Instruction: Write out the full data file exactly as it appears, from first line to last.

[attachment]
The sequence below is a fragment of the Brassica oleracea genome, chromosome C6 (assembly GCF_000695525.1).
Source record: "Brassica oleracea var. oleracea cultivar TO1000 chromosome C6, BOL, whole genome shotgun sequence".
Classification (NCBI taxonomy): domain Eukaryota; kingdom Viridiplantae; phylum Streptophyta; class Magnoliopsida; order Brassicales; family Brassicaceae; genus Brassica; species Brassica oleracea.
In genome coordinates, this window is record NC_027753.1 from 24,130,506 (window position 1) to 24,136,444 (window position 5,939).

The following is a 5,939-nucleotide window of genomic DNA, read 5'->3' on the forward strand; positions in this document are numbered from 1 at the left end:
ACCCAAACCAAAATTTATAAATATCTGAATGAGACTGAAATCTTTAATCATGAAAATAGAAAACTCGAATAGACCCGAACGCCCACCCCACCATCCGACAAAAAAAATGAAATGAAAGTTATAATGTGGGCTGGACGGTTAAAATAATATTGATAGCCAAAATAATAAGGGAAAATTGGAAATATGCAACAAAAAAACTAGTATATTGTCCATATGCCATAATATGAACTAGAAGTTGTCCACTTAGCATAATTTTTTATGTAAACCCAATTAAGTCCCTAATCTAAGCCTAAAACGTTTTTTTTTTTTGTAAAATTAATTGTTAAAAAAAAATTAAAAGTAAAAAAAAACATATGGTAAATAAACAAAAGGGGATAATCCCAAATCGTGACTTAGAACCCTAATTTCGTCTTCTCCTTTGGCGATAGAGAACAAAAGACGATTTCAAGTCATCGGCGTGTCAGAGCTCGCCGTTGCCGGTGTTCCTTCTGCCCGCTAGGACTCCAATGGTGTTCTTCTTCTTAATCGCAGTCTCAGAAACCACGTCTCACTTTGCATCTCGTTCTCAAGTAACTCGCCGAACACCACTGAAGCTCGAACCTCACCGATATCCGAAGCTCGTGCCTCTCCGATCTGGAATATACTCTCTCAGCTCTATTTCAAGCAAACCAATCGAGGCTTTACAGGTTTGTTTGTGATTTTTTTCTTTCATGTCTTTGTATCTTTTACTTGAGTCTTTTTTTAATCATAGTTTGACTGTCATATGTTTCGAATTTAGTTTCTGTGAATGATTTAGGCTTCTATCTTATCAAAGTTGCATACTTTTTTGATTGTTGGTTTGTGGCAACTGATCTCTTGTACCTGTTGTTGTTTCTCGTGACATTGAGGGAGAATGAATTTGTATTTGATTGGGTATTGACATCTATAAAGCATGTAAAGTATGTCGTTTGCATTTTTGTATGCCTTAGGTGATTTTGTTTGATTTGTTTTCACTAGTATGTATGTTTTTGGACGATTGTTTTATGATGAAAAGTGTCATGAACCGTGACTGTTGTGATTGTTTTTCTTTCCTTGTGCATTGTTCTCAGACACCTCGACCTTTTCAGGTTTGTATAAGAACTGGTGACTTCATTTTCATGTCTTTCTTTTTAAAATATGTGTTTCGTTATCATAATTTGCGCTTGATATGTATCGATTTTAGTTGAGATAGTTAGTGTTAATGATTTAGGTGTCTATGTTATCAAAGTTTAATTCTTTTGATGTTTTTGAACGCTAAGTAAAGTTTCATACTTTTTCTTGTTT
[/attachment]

The sequence below is a fragment of the Brassica oleracea genome, chromosome C6 (assembly GCF_000695525.1).
Source record: "Brassica oleracea var. oleracea cultivar TO1000 chromosome C6, BOL, whole genome shotgun sequence".
Classification (NCBI taxonomy): domain Eukaryota; kingdom Viridiplantae; phylum Streptophyta; class Magnoliopsida; order Brassicales; family Brassicaceae; genus Brassica; species Brassica oleracea.
In genome coordinates, this window is record NC_027753.1 from 24,130,506 (window position 1) to 24,136,444 (window position 5,939).

The following is a 5,939-nucleotide window of genomic DNA, read 5'->3' on the forward strand; positions in this document are numbered from 1 at the left end:
ACCCAAACCAAAATTTATAAATATCTGAATGAGACTGAAATCTTTAATCATGAAAATAGAAAACTCGAATAGACCCGAACGCCCACCCCACCATCCGACAAAAAAAATGAAATGAAAGTTATAATGTGGGCTGGACGGTTAAAATAATATTGATAGCCAAAATAATAAGGGAAAATTGGAAATATGCAACAAAAAAACTAGTATATTGTCCATATGCCATAATATGAACTAGAAGTTGTCCACTTAGCATAATTTTTTATGTAAACCCAATTAAGTCCCTAATCTAAGCCTAAAACGTTTTTTTTTTTTGTAAAATTAATTGTTAAAAAAAAATTAAAAGTAAAAAAAAACATATGGTAAATAAACAAAAGGGGATAATCCCAAATCGTGACTTAGAACCCTAATTTCGTCTTCTCCTTTGGCGATAGAGAACAAAAGACGATTTCAAGTCATCGGCGTGTCAGAGCTCGCCGTTGCCGGTGTTCCTTCTGCCCGCTAGGACTCCAATGGTGTTCTTCTTCTTAATCGCAGTCTCAGAAACCACGTCTCACTTTGCATCTCGTTCTCAAGTAACTCGCCGAACACCACTGAAGCTCGAACCTCACCGATATCCGAAGCTCGTGCCTCTCCGATCTGGAATATACTCTCTCAGCTCTATTTCAAGCAAACCAATCGAGGCTTTACAGGTTTGTTTGTGATTTTTTTCTTTCATGTCTTTGTATCTTTTACTTGAGTCTTTTTTTAATCATAGTTTGACTGTCATATGTTTCGAATTTAGTTTCTGTGAATGATTTAGGCTTCTATCTTATCAAAGTTGCATACTTTTTTGATTGTTGGTTTGTGGCAACTGATCTCTTGTACCTGTTGTTGTTTCTCGTGACATTGAGGGAGAATGAATTTGTATTTGATTGGGTATTGACATCTATAAAGCATGTAAAGTATGTCGTTTGCATTTTTGTATGCCTTAGGTGATTTTGTTTGATTTGTTTTCACTAGTATGTATGTTTTTGGACGATTGTTTTATGATGAAAAGTGTCATGAACCGTGACTGTTGTGATTGTTTTTCTTTCCTTGTGCATTGTTCTCAGACACCTCGACCTTTTCAGGTTTGTATAAGAACTGGTGACTTCATTTTCATGTCTTTCTTTTTAAAATATGTGTTTCGTTATCATAATTTGCGCTTGATATGTATCGATTTTAGTTGAGATAGTTAGTGTTAATGATTTAGGTGTCTATGTTATCAAAGTTTAATTCTTTTGATGTTTTTGAACGCTAAGTAAAGTTTCATACTTTTTCTTGTTT